Sunday, 17 October 2010

The Manics in Derby

This week a concert rolled round that I had been curiously looking forward to more than I had been expecting, going to see the Manics in Derby. I was looking forward to the gig because of the line up, Manics back on form, cracking new album coupled with support from British Sea Power, a good band in their own right - waving flags and No Lucifer were a couple of my favourite tunes last year (in no small part down to the 'Easy, Easy, Easy,' chorus for No Lucifer).

The evening panned out slightly differently to what I was expecting - firstly I set off to Derby late, a cardinal sin but never mind, only to find that Derby has a shocking one way system, and all street parking near where the Sat Nav said I wanted to be was full. Add this up with major roadworks meant that I was trolling round for a good 20 mins trying to find a car park, very poor, including driving the wrong way into some underground markets due to dodgy signage (not my driving probably). So this was a down, but then on an up, the venue was not what I was expecting, a quality non sticky carpeted big venue with balcony etc. A nicer version of the Civic Hall in Wolverhampton - and closer so back on an up.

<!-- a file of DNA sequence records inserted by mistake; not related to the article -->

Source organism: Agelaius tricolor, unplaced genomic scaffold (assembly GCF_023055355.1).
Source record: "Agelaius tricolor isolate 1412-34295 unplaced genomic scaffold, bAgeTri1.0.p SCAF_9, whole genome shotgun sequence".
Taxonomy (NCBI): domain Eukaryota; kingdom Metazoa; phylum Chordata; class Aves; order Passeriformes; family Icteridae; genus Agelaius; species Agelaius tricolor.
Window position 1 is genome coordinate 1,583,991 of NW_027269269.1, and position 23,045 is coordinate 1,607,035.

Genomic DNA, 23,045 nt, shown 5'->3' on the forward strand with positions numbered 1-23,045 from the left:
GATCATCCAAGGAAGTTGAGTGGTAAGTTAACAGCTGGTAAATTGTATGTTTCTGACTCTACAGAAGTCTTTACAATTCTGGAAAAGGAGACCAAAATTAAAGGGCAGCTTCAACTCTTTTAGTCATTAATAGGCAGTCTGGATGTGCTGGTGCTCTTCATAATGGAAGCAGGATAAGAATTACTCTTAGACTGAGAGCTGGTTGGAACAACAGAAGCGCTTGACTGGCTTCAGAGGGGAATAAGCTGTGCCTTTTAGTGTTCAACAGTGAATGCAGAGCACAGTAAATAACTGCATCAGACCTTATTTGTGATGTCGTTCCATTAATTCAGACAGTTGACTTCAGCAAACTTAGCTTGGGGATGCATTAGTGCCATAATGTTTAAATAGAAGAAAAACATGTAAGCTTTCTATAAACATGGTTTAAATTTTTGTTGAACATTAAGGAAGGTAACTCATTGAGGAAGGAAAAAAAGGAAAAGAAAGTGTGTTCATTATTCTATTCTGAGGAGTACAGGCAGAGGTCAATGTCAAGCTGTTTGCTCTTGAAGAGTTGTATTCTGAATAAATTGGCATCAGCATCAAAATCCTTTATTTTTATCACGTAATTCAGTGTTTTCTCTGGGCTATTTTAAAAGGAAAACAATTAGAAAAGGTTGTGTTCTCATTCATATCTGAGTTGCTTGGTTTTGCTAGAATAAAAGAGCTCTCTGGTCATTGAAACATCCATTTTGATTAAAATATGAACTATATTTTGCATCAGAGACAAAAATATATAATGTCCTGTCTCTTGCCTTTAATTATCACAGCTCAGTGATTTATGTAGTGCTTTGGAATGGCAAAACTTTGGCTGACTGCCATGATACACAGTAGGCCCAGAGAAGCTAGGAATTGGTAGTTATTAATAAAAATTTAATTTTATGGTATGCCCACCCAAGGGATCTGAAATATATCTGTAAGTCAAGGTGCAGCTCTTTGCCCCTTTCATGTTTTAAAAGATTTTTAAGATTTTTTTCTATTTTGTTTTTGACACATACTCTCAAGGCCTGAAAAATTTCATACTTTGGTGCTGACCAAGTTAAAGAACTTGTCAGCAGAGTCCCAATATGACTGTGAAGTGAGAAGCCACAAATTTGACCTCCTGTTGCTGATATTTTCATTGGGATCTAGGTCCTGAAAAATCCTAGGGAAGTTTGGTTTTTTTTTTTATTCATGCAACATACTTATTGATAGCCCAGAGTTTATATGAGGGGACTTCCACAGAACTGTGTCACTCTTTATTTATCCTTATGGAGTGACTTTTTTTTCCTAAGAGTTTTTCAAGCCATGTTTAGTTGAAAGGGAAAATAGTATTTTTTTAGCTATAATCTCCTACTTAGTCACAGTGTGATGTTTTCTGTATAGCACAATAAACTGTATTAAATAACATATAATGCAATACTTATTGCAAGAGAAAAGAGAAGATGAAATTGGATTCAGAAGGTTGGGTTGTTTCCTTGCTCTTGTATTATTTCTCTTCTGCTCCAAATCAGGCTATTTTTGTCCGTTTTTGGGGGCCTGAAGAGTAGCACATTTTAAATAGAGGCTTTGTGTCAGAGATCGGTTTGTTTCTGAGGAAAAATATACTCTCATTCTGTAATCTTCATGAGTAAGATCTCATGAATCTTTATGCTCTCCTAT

But then a down - I walked into the Venue to the last Chord of British Sea Power good night! a downer again.

Half an hour later the Manics came on, this was the closest I have been in the flesh and it was an experience, James Dean Bradfield - sensible chap, looks like a good man to go for a beer with, Black Shirt, rolled up sleeves, jeans - yes a good sensible clothing look for the middle aged man with a bit of tummy (said from experience) and next to him Nicky Wire.

Now Nicky Wire was fascinating, long gangly legs, that gangled throughout. Hair which to his own admission looked like Robin Askwith from the Confessions series of films, wearing an old school tie, and camp sailors hat, lots of glamour really - and his head is huge compared to his body. Iconic.

The set was excellent - I've been a bit sniffy about the manics over the years, bought 4 albums, but always considered them one of Mrs P's bands (like the Beautiful South). However they have really added some quality new songs recently, really up there. The duet with Nina Perrson from the Cardigans (You're love alone)

also the new single (It's not war, just the end of love)

are both in my opinion right up there with any songs that they did at the pomp of Britpop.

So overall the gig finished on a real high, as expected, but not for the reason I was expecting.

The other thing about the Manics that makes me smile is my copy of their album this is my thruth tell me yours.

It makes me smile because the wobbly red line indicating the spelling mistake was obviously ignored in my early copy of the album purchased at Reddingtons Rare Records. 7/10 must try harder.

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